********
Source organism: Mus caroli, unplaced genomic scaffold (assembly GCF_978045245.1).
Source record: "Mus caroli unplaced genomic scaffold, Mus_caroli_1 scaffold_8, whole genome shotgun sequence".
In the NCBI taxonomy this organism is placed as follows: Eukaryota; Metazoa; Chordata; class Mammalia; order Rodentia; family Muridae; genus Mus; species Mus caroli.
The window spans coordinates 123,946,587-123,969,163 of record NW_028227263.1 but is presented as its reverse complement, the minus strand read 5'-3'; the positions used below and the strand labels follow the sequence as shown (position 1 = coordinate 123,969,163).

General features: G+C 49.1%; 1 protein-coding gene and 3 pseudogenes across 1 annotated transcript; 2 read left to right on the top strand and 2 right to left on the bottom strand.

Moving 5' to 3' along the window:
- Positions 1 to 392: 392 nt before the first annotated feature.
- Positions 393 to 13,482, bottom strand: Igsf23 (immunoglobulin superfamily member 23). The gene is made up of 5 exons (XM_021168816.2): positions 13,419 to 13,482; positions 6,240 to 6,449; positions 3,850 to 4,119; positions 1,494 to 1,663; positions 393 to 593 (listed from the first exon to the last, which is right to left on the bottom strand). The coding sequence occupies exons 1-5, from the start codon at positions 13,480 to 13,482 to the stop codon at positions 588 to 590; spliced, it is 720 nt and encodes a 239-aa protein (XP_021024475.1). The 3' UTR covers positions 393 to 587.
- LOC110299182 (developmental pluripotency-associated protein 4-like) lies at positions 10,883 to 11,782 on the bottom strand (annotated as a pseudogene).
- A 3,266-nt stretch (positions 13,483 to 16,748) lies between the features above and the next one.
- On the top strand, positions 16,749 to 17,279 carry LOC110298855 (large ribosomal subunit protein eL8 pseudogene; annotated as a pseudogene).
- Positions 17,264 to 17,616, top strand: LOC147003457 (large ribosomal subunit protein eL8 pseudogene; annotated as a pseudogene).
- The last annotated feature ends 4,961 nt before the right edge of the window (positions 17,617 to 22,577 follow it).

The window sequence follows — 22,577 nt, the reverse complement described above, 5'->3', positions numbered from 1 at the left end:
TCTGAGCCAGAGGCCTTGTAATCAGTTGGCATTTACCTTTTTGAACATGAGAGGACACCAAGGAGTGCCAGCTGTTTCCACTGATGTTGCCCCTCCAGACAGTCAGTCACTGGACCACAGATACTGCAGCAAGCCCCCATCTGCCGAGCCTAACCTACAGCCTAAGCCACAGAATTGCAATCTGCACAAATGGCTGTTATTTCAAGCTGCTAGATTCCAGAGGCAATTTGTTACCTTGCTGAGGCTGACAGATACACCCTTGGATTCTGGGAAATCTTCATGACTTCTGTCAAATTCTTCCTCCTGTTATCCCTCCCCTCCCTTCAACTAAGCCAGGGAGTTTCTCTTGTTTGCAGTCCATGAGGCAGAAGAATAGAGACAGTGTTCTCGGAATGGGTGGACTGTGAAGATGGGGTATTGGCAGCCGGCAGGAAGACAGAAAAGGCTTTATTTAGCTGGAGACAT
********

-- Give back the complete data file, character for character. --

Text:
Source organism: Mus caroli, unplaced genomic scaffold (assembly GCF_978045245.1).
Source record: "Mus caroli unplaced genomic scaffold, Mus_caroli_1 scaffold_8, whole genome shotgun sequence".
In the NCBI taxonomy this organism is placed as follows: Eukaryota; Metazoa; Chordata; class Mammalia; order Rodentia; family Muridae; genus Mus; species Mus caroli.
The window spans coordinates 123,946,587-123,969,163 of record NW_028227263.1 but is presented as its reverse complement, the minus strand read 5'-3'; the positions used below and the strand labels follow the sequence as shown (position 1 = coordinate 123,969,163).

General features: G+C 49.1%; 1 protein-coding gene and 3 pseudogenes across 1 annotated transcript; 2 read left to right on the top strand and 2 right to left on the bottom strand.

Moving 5' to 3' along the window:
- Positions 1 to 392: 392 nt before the first annotated feature.
- Positions 393 to 13,482, bottom strand: Igsf23 (immunoglobulin superfamily member 23). The gene is made up of 5 exons (XM_021168816.2): positions 13,419 to 13,482; positions 6,240 to 6,449; positions 3,850 to 4,119; positions 1,494 to 1,663; positions 393 to 593 (listed from the first exon to the last, which is right to left on the bottom strand). The coding sequence occupies exons 1-5, from the start codon at positions 13,480 to 13,482 to the stop codon at positions 588 to 590; spliced, it is 720 nt and encodes a 239-aa protein (XP_021024475.1). The 3' UTR covers positions 393 to 587.
- LOC110299182 (developmental pluripotency-associated protein 4-like) lies at positions 10,883 to 11,782 on the bottom strand (annotated as a pseudogene).
- A 3,266-nt stretch (positions 13,483 to 16,748) lies between the features above and the next one.
- On the top strand, positions 16,749 to 17,279 carry LOC110298855 (large ribosomal subunit protein eL8 pseudogene; annotated as a pseudogene).
- Positions 17,264 to 17,616, top strand: LOC147003457 (large ribosomal subunit protein eL8 pseudogene; annotated as a pseudogene).
- The last annotated feature ends 4,961 nt before the right edge of the window (positions 17,617 to 22,577 follow it).

The window sequence follows — 22,577 nt, the reverse complement described above, 5'->3', positions numbered from 1 at the left end:
TCTGAGCCAGAGGCCTTGTAATCAGTTGGCATTTACCTTTTTGAACATGAGAGGACACCAAGGAGTGCCAGCTGTTTCCACTGATGTTGCCCCTCCAGACAGTCAGTCACTGGACCACAGATACTGCAGCAAGCCCCCATCTGCCGAGCCTAACCTACAGCCTAAGCCACAGAATTGCAATCTGCACAAATGGCTGTTATTTCAAGCTGCTAGATTCCAGAGGCAATTTGTTACCTTGCTGAGGCTGACAGATACACCCTTGGATTCTGGGAAATCTTCATGACTTCTGTCAAATTCTTCCTCCTGTTATCCCTCCCCTCCCTTCAACTAAGCCAGGGAGTTTCTCTTGTTTGCAGTCCATGAGGCAGAAGAATAGAGACAGTGTTCTCGGAATGGGTGGACTGTGAAGATGGGGTATTGGCAGCCGGCAGGAAGACAGAAAAGGCTTTATTTAGCTGGAGACAT